Marie Antoinette is a sapphic queen in the riotous trailer for BBC’s new period drama

A promotional still from new BBC Two series Marie Antoinette showing actors Jasmine Blackborow and Emilia Schule as Lamballe and Marie Antoinette - dressed in their period costumes and standing next to each other

As the weather gets colder and our craving for winter comfort viewing notches up a gear, there’s no better time to delve into a period drama – and the BBC are capping off 2022 with their sapphic spin on Marie Antoinette. 

Period dramas have seen a shift in recent years, bringing fresh and new interpretations to often-told pieces of history, especially when it comes to LGBTQ+ and POC representation. 

From Thomas Barrow’s early gay plotline in Downton Abbey to the incredibly popular series Gentleman Jack, documenting the life of lesbian Anne Lister – there’s lots to get your teeth into.

And Deborah Davis, writer of sapphic period classic The Favourite, is bringing Marie Antoinette’s story to life with a bang on BBC Two. 

The 30-second teaser trailer gives a glimpse into what’s in store for the notorious French queen, so buckle in. 

What is the plot of Marie Antoinette?

Enter pre-revolutionary 1770s France, where Marie Antionette has just joined the royal court in Versailles. A country on the cusp of a violent uprising.

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And true to history, with Antoinette a mere 14 years old, and Louis (the Dauphin) only 15, when they got married – it is exactly as chaotic as you would expect. 

As the teenagers adjust to married life, Marie Antoinette tries to navigate and make her mark on courtly life, especially as an outsider from Austria. 

Marie Antoinette (Emilia Schule) with her court. (Capa Drama/Banijay Studios France/Les Gens/Canal+/Caroline Dubois)

As shown in the trailer, the controversial historical figure takes on a revolutionary spirit of her own, proclaiming “let’s set this palace on fire”. 

Expect marital spats, courtly defiance and, yes, kissing women. 

Throughout the series, we will meet familiar figures, such as Marie’s royal confidantes, Lamballe (aka Marie Thérèse Louise) and Madame Du Barry who Antoinette may share a dalliance with.

The series will also explore what could have been going on between Louis and the queen, who famously took seven years to consummate their marriage.

BBC’s new drama looks set to show a quirky, subverted history of those early Versailles years, something Davis is familiar with doing in her critically-acclaimed film, The Favourite.

You may remember that Oscar-winning film follows the life of Queen Anne (Olivia Colman) and her various affairs with the women of her court, played by Emma Stone (Abigail) and Rachel Weisz (Sarah).

Watch the trailer

BBC Two have released the trailer for the series, which you can watch below.

Who is in the cast of Marie Antoinette?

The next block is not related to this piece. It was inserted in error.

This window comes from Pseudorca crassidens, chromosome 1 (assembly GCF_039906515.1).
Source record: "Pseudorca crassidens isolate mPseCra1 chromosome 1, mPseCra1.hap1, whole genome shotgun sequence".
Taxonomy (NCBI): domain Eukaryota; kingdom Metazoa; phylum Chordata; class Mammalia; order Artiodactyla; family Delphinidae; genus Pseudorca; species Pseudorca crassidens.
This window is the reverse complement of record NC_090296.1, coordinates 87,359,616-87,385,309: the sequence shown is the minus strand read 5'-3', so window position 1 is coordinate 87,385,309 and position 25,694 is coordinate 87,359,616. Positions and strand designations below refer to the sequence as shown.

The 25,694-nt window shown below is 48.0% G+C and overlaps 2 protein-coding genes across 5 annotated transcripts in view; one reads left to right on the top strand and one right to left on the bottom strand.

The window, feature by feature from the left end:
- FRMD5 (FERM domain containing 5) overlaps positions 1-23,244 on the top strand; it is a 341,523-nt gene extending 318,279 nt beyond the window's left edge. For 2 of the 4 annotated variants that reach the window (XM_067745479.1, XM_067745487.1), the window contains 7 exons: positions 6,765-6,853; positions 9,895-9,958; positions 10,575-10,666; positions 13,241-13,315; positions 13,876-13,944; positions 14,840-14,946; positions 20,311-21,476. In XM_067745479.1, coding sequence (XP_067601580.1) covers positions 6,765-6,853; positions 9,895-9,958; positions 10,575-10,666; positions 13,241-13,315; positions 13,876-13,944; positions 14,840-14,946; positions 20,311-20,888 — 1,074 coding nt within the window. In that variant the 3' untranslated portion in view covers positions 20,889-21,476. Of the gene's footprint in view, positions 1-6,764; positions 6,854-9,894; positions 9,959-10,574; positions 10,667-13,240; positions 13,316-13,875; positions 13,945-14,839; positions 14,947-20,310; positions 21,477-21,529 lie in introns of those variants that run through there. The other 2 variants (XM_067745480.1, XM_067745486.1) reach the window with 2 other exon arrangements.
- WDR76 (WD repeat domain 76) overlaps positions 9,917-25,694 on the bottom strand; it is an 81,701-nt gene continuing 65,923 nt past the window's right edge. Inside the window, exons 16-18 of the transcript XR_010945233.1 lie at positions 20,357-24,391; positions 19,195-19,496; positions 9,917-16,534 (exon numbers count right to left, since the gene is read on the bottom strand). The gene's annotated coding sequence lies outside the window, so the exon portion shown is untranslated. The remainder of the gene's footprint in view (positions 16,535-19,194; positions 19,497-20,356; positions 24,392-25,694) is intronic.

Emilia Schüle, a Russian-German actor, will play the lead, Marie Antionette. 

James Purefoy stars as her father-in-law Louis XV.

Louis Cunningham as her husband and the Dauphin, Louis XVI.

Jack Archer as the Provence

Jasmine Blackborow as Lamballe (and potentially her lover?)

And Gaïa Weiss as Madame Du Barry.

What is the release date?

The eight-episode series will air on BBC Two on 29 December, with all episodes available to watch on BBC iPlayer from that date.

By royal appointment: Marie Antoinette (Emilia Schule). (Capa Drama/Banijay Studios France/Les Gens /Canal+/Caroline Dubois)

What are people saying about Marie Antoinette?

The upcoming series has not been without its controversy, with the usual reactionary groups complaining about rewriting history and the woke agenda. 

It would seem portraying Marie Antoinette as sapphic in a 21st Century TV show is a step too far. 

The Telegraph released an article slamming the decision to include this aspect of Marie Antoinette’s life, citing various historians calling it ahistorical and slanderous. 

However, there is historical evidence of pamphlets that were shared which depicted Marie Antoinette with women, used to slander the French queen. 

What’s more, this series is not the first to explore queerness in pre-revolutionary France, with the same producers, Canal+, creating the LGBTQ+ series Versailles.

Meanwhile, Marie Antoinette has been the centre of queer discourse for literally centuries.

In the 18th and 19th centuries, women would ask each other if they had heard the “rumours of Marie Antoinette” to scope out if they were a lesbian or queer. Most famously asked by Anne Lister herself to her mistress. 

And as explored in Kirsty Loehr’s A Short History of Queer Women, there could be some truth to the rumours, with Marie Antoinette trading passionate heartfelt letters with Lamballe.

This was of course a classic way of courtship reminiscent of 19th-century poet Emily Dickinson who wrote love letters to her sister-in-law Sue – as depicted in yet another LGBTQ+ period drama Dickinson.